Document Type

Conference Paper


Available under a Creative Commons Attribution Non-Commercial Share Alike 4.0 International Licence


Cultural and economic geography, Interdisciplinary, History, Folklore studies

Publication Details

Mac Con Iomaire, M. and P. Gallagher (2009) 'The History of the Potato in Irish Cuisine and Culture' in Friedland, S. (ed) Vegetables: Proceedings of the Oxford Symposium on Food and Cookery 2008, Devon, Prospect Books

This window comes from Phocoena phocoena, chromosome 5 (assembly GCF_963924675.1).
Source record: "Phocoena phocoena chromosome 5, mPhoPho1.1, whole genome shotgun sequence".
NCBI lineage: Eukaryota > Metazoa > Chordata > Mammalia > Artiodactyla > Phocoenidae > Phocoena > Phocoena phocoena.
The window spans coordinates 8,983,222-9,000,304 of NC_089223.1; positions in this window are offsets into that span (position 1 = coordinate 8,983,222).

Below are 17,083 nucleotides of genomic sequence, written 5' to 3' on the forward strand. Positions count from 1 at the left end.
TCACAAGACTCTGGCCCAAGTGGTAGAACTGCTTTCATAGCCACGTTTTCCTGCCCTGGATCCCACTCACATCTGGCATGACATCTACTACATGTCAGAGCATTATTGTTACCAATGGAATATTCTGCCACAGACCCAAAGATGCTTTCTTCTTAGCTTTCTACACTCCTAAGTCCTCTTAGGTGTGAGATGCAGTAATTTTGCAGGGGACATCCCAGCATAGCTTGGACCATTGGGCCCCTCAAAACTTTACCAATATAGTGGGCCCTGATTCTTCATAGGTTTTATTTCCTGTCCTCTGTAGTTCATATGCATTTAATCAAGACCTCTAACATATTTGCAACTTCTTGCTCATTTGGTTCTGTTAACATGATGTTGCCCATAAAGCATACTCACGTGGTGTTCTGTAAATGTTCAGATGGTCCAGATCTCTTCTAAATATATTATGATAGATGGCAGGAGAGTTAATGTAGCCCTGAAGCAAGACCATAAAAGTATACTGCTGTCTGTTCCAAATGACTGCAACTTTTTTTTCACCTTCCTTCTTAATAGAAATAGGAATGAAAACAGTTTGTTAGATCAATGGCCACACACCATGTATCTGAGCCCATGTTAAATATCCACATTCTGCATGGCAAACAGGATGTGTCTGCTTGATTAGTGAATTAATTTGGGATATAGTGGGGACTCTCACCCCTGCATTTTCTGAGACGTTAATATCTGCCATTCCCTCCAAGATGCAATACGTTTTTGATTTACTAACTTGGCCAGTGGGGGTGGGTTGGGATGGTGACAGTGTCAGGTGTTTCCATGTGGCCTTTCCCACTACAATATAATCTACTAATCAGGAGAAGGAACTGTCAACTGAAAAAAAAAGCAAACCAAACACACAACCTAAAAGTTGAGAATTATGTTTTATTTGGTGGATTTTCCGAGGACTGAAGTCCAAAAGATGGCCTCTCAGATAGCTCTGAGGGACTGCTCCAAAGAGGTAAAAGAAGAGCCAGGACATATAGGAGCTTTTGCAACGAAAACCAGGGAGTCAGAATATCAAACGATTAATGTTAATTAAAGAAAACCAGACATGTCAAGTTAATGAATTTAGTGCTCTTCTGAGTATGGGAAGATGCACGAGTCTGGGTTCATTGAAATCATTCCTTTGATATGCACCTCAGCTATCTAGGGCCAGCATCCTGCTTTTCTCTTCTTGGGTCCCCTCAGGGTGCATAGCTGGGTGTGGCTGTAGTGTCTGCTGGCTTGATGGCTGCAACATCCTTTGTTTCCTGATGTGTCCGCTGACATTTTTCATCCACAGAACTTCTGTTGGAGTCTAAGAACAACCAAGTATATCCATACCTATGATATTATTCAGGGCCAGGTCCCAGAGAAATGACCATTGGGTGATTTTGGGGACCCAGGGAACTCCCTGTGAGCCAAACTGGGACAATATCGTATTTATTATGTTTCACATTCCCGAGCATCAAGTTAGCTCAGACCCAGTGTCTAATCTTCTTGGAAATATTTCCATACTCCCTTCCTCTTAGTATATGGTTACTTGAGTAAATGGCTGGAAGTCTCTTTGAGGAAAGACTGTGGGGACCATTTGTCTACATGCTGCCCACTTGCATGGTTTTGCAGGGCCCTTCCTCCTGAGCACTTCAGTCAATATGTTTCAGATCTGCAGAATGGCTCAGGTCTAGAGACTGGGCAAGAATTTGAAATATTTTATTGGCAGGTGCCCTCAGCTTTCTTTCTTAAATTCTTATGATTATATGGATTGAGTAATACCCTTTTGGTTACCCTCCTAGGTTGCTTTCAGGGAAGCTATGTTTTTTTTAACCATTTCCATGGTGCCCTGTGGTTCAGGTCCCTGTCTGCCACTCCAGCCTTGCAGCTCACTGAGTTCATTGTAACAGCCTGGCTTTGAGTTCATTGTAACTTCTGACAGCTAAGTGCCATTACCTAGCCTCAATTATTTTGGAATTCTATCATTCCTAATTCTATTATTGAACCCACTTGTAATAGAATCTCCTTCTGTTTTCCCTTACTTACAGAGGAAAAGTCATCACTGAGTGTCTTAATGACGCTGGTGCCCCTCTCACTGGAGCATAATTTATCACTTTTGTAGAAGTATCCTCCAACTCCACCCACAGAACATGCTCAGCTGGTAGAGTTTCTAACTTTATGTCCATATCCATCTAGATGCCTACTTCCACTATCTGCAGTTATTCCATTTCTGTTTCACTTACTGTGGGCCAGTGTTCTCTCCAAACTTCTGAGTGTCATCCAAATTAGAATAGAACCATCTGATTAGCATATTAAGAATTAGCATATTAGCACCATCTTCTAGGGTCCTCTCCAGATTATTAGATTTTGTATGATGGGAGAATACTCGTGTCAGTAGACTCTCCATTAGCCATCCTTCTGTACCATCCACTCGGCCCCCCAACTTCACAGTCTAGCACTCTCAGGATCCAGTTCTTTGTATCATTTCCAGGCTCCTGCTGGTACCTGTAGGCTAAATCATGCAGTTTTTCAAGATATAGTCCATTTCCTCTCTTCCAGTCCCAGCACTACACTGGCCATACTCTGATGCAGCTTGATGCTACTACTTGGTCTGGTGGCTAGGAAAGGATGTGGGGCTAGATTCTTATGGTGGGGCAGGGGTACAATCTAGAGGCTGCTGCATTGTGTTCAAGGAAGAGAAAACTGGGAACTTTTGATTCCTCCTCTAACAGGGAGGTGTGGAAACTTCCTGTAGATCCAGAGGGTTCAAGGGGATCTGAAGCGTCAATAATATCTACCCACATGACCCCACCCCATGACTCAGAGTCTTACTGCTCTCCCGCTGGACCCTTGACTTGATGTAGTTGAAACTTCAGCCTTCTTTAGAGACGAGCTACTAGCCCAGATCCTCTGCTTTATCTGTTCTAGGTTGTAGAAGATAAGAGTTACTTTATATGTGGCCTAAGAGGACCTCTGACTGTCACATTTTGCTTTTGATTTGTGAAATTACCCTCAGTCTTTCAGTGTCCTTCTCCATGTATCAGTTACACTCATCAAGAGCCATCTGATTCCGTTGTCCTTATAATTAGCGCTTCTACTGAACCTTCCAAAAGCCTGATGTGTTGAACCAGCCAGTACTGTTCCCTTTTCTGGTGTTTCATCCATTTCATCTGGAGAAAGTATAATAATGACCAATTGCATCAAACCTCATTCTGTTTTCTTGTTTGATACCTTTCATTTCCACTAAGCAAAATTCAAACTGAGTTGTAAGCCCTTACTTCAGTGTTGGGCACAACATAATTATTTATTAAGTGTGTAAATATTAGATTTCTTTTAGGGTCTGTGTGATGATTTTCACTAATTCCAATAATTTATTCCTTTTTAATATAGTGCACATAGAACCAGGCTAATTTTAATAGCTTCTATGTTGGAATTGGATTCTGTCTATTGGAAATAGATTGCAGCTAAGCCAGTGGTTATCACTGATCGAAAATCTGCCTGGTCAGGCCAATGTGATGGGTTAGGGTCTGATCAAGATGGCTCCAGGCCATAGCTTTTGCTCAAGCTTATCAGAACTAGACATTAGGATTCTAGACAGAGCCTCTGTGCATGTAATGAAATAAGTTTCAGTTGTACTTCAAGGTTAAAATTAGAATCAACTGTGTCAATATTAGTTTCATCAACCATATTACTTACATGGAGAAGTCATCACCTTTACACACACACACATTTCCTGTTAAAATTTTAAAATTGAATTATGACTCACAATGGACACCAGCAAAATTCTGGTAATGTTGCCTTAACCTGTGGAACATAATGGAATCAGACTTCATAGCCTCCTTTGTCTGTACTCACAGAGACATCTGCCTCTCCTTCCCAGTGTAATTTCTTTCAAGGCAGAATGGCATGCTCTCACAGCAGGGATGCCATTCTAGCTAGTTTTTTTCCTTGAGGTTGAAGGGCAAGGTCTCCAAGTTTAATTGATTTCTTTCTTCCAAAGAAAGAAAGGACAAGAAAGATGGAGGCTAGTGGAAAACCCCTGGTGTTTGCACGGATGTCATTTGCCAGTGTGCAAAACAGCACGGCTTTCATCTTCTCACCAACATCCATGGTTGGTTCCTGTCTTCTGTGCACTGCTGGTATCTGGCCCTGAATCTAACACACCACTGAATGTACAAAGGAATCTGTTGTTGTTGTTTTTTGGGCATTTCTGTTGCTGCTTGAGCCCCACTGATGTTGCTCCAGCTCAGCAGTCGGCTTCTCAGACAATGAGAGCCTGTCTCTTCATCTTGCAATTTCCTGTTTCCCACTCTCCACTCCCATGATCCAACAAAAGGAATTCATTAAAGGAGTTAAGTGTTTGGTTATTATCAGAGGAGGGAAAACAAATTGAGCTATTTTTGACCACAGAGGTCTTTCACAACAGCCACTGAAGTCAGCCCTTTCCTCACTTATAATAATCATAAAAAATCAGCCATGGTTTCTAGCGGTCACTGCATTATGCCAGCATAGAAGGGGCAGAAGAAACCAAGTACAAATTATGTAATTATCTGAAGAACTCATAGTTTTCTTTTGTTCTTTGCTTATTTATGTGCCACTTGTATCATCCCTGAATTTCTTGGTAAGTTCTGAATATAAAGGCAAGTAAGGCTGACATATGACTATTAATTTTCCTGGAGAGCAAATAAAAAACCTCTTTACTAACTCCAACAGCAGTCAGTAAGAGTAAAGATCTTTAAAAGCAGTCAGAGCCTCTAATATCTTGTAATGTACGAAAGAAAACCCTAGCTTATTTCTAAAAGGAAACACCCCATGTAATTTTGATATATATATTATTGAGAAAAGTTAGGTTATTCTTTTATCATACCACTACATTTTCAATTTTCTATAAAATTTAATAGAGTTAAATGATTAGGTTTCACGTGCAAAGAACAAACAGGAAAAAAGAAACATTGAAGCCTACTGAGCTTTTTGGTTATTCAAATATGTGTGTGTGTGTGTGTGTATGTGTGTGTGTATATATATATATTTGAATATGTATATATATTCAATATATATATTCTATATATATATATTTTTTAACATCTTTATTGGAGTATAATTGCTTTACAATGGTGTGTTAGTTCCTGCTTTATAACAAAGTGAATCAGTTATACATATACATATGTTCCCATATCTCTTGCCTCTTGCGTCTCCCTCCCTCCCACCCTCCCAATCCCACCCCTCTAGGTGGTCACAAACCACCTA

Few plants have been as central to the destiny of the nation as the potato (Solanum tuberosum) has been to Ireland. Ireland was the first European country to accept the potato as a serious food crop. From its introduction in the 16th Century, the potato has held a central place in the Irish diet, and by extension, in the culture of Ireland (Choiseul, Doherty et al. 2008:3). Potato growing is very suited to the Irish climate and soils, although both excessive and insufficient rainfall at certain times of the growing season can pose disease risks, the biggest of which is potato blight Phytophthora infestans (Lafferty, Commins et al. 1999:77). The potato’s influence is to be seen in diverse spheres ranging from place names (Ballyporeen – the town of the little potato), folklore, literature, and poetry to the paintings of Paul Henry. This paper will discuss the introduction of the potato from its South American origin into Irish cuisine and culture. We will outline the stages of development from introduction to acceptance as a winter vegetable, to widespread acceptance, moving on to overdependence and the subsequent famine. The paper will discuss the varieties of potatoes used, the methods of production at all levels of society, and will discuss a number of quintessentially Irish potato dishes including boxty, champ, and colcannon which will be compared with similar potato dishes in other cultures. This paper will combine secondary sources with primary sources including oral histories and data from the Irish Folklore Commission.